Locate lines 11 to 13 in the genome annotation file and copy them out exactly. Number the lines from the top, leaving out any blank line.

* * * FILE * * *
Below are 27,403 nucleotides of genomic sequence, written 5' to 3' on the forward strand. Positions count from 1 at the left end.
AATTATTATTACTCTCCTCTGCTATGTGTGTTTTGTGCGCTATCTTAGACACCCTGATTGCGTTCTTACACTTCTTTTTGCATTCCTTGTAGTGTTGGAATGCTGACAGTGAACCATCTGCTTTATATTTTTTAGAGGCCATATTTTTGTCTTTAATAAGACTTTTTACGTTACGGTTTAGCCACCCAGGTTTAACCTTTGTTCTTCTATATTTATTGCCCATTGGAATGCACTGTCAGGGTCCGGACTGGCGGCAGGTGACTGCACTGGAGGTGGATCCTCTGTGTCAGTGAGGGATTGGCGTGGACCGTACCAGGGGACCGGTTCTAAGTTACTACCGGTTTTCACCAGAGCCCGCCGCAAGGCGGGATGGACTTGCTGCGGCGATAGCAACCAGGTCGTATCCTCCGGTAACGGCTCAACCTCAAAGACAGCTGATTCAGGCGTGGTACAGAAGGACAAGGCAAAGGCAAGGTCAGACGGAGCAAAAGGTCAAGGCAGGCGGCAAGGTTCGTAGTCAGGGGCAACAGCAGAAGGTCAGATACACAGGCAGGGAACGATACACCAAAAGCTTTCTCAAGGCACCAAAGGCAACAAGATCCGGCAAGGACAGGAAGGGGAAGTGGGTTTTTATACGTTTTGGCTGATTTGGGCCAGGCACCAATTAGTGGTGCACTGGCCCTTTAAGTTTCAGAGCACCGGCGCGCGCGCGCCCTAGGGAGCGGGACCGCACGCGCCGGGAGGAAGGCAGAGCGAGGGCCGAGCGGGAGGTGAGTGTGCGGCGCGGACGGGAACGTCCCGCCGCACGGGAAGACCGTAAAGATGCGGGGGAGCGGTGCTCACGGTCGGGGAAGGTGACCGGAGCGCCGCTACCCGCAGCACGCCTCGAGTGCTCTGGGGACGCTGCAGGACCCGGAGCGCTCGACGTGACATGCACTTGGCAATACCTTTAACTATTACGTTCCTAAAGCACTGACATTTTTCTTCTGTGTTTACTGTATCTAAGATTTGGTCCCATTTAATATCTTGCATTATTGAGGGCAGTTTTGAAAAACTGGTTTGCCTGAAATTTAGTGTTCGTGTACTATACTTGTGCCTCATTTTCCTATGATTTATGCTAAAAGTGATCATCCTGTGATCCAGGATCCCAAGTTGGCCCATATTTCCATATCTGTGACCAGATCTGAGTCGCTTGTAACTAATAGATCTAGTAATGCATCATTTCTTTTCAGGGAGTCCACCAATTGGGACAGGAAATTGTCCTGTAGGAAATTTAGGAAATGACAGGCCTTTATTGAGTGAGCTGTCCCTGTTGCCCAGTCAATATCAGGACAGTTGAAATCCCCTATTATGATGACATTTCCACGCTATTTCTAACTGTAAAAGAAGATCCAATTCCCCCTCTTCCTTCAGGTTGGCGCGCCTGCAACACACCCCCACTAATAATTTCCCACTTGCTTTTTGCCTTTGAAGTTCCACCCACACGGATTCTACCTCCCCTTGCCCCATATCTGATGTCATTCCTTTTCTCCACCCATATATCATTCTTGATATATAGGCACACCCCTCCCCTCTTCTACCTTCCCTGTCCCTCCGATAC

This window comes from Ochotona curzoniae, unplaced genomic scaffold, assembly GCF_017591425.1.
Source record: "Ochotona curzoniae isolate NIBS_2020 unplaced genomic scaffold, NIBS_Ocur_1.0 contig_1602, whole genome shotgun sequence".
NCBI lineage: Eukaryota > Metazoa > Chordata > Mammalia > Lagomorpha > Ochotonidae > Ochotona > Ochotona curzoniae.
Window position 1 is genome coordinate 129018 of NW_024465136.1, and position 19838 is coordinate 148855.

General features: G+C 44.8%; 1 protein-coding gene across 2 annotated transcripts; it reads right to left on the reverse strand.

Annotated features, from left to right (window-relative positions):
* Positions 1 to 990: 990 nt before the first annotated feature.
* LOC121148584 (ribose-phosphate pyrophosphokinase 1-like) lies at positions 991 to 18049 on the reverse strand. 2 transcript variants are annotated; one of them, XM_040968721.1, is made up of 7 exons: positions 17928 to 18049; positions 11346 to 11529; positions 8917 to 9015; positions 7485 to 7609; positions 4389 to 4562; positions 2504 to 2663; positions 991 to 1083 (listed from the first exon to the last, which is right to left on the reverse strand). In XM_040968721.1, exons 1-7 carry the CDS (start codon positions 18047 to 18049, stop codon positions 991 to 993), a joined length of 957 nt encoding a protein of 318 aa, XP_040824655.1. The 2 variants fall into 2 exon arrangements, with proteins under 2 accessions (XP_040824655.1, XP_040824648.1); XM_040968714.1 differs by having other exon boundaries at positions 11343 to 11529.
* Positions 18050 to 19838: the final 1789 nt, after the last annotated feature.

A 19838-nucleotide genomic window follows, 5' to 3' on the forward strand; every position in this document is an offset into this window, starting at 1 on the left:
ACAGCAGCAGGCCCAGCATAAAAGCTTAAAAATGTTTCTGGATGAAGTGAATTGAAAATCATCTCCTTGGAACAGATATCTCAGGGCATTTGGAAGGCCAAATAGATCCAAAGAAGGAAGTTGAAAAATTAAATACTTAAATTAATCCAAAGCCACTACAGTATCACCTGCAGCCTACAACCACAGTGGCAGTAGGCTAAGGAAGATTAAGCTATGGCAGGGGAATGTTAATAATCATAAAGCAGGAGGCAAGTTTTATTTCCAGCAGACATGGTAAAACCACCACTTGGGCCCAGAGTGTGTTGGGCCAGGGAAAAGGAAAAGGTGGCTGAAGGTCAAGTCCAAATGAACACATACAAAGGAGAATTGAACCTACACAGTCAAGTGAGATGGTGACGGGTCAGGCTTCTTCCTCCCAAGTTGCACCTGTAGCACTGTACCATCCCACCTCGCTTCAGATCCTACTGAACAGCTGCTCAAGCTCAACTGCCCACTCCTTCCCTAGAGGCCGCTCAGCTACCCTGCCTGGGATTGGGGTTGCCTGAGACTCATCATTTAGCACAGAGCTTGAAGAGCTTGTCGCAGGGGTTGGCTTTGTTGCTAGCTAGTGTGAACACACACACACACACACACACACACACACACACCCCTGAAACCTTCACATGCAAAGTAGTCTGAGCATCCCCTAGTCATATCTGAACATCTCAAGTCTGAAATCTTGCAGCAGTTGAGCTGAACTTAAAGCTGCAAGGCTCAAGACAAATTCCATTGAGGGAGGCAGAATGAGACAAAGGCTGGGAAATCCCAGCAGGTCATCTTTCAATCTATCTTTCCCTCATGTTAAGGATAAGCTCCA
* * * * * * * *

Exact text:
* Positions 18050 to 19838: the final 1789 nt, after the last annotated feature.

A 19838-nucleotide genomic window follows, 5' to 3' on the forward strand; every position in this document is an offset into this window, starting at 1 on the left:
ACAGCAGCAGGCCCAGCATAAAAGCTTAAAAATGTTTCTGGATGAAGTGAATTGAAAATCATCTCCTTGGAACAGATATCTCAGGGCATTTGGAAGGCCAAATAGATCCAAAGAAGGAAGTTGAAAAATTAAATACTTAAATTAATCCAAAGCCACTACAGTATCACCTGCAGCCTACAACCACAGTGGCAGTAGGCTAAGGAAGATTAAGCTATGGCAGGGGAATGTTAATAATCATAAAGCAGGAGGCAAGTTTTATTTCCAGCAGACATGGTAAAACCACCACTTGGGCCCAGAGTGTGTTGGGCCAGGGAAAAGGAAAAGGTGGCTGAAGGTCAAGTCCAAATGAACACATACAAAGGAGAATTGAACCTACACAGTCAAGTGAGATGGTGACGGGTCAGGCTTCTTCCTCCCAAGTTGCACCTGTAGCACTGTACCATCCCACCTCGCTTCAGATCCTACTGAACAGCTGCTCAAGCTCAACTGCCCACTCCTTCCCTAGAGGCCGCTCAGCTACCCTGCCTGGGATTGGGGTTGCCTGAGACTCATCATTTAGCACAGAGCTTGAAGAGCTTGTCGCAGGGGTTGGCTTTGTTGCTAGCTAGTGTGAACACACACACACACACACACACACACACACACACCCCTGAAACCTTCACATGCAAAGTAGTCTGAGCATCCCCTAGTCATATCTGAACATCTCAAGTCTGAAATCTTGCAGCAGTTGAGCTGAACTTAAAGCTGCAAGGCTCAAGACAAATTCCATTGAGGGAGGCAGAATGAGACAAAGGCTGGGAAATCCCAGCAGGTCATCTTTCAATCTATCTTTCCCTCATGTTAAGGATAAGCTCCA